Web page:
By: Jacqueline Miles & Tonya Jackson
On Tuesday afternoon the official word was given that Mayor Ashton Hayward had opted to terminate Matt Schmitt, former Pensacola Fire Chief, and Joseph Glover, former Pensacola Deputy Fire Chief. Schmitt and Glover had been on administrative leave since February as an official investigation was conducted.
Glover shared with The Pensacola Voice, “I received a call to come to City Hall. This was not a scheduled meeting, they just called and gave me about an hour notice to get there. When I got there I met with the assistant HR director, the interim Fire Chief, and was given the paper of termination for lack competence in leadership. The meeting just took a few minutes. My next step is to speak with my attorney and go from there.”
Civil Rights Activist Ellison Bennet added, “We’re very saddened by this outcome and the decision of the City today. The National Movement for Civil and Human Rights, Inc. will proceed now with our class action lawsuit against the City of Pensacola for a hostile work environment, for not having a racism policy in place, and a long history of hangmen’s nooses, using racial slurs and just on and on at the Pensacola Fire Department. At what point is the city of Pensacola going to address racism?”
To gain a better understanding of this matter, Jacqueline Miles, owner/editor of The Pensacola Voice and Mayor Ashton Hayward spoke by phone.
When the Mayor was asked by Miles, “Our community’s concern is because these guys filed a complaint with EEOC and EEOC has determined, based on what their findings, that they have a legitimate case of pay discrepancy. There seems to be the concern that the determination was not necessarily because what your findings are in the report, but this is simply a retaliation that the city has said that it’s easier to get rid of these guys and just move forward. What are your feelings about this?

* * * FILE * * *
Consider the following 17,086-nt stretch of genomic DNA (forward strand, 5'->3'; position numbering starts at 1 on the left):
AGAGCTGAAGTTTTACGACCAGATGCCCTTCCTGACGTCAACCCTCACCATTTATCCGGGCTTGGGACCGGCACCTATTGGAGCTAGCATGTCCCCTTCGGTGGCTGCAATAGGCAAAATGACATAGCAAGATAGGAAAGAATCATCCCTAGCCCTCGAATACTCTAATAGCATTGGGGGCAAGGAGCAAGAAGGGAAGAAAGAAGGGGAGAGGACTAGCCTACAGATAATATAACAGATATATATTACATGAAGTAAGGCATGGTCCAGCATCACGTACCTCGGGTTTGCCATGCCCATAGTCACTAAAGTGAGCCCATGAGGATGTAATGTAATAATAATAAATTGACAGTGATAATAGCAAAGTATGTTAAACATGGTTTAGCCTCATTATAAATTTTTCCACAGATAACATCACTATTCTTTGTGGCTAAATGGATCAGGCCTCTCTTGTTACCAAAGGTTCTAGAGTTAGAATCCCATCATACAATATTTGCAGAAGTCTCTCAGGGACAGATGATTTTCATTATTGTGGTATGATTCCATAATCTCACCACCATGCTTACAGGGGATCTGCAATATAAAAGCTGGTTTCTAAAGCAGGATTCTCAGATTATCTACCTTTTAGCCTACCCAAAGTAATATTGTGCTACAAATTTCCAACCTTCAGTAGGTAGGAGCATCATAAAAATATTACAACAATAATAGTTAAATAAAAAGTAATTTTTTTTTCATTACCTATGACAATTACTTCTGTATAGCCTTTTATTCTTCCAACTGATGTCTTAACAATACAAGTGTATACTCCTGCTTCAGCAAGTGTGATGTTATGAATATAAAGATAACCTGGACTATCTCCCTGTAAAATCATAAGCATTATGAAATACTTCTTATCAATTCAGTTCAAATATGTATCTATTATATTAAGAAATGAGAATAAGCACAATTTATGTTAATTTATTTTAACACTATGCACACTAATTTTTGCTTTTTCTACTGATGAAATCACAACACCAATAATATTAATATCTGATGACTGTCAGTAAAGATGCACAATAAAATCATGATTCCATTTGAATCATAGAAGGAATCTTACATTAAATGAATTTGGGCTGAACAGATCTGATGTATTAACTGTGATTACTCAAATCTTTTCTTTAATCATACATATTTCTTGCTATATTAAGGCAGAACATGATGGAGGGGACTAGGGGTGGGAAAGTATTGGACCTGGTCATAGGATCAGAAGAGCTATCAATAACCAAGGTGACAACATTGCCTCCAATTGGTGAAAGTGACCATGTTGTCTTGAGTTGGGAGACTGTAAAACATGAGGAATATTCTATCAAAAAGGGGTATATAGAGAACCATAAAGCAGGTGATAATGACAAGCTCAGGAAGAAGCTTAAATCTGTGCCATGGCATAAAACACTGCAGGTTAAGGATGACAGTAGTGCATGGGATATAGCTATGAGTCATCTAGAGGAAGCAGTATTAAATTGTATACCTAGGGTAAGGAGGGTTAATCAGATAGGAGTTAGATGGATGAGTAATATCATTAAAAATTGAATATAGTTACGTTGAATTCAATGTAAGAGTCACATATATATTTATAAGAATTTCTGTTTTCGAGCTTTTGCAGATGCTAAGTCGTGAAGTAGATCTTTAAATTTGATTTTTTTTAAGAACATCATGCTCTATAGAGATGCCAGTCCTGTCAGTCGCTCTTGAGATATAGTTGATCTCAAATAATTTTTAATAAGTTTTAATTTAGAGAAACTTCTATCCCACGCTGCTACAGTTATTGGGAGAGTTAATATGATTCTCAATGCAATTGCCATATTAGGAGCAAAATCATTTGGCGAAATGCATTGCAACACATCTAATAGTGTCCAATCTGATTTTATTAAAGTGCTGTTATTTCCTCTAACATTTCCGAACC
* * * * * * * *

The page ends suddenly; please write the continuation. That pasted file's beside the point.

Mayor Hayward stated, “Those are a wholly unrelated to the investigation into my decision, Jacqui. EEOC complaints are handled by outside legal counsel and I don’t have anything to say about them. I’ve made that clear from the beginning. I think it’s important to separate the EEOC complaints from the investigation into the Fire Department management practices.”
Miles countered, “How is it that their management practices just came into play after all this other stuff came up?”
Mayor Hayward said, “You know Jacqui, when you manage a 1,000 people and when things are brought to my light and you’ve got attorneys and our department head director, I said, ‘Listen, we are just going to do an independent investigation and we’re just going to get to the bottom of it.’ And that’s what we did. I think, most importantly, as we said, we worked smartly. We took our time, out of respect for the gentlemen, we got the report back we took our time on reading it. Obviously I spoke to counsel and we made a decision. And I think Jacqui, the most important thing is, you know, leadership means having to deal with situations that are not pleasant. Tough choices are bound to bring criticism and it’s my responsibility to make them. One of, if not the, number one hardest decision I’ve made in close to six years and it’s not easy. I think you’re a smart lady, once you see the report and read the report you’ll understand what’s in the report and you’ll have more questions.”
Hayward assured Voice owner/editor Jaqueline Miles that once she’s had an opportunity to read the report he will be available to answer her questions.
Prior to going to press we were told of reservations regarding the recently appointed Fire Chief, David Allen. Statements are surfacing that he allegedly left a fallen comrade in a burning building.
Next we will tell you what we have learned about those allegations, the report for the Mayor’s Office and other findings regarding this story.
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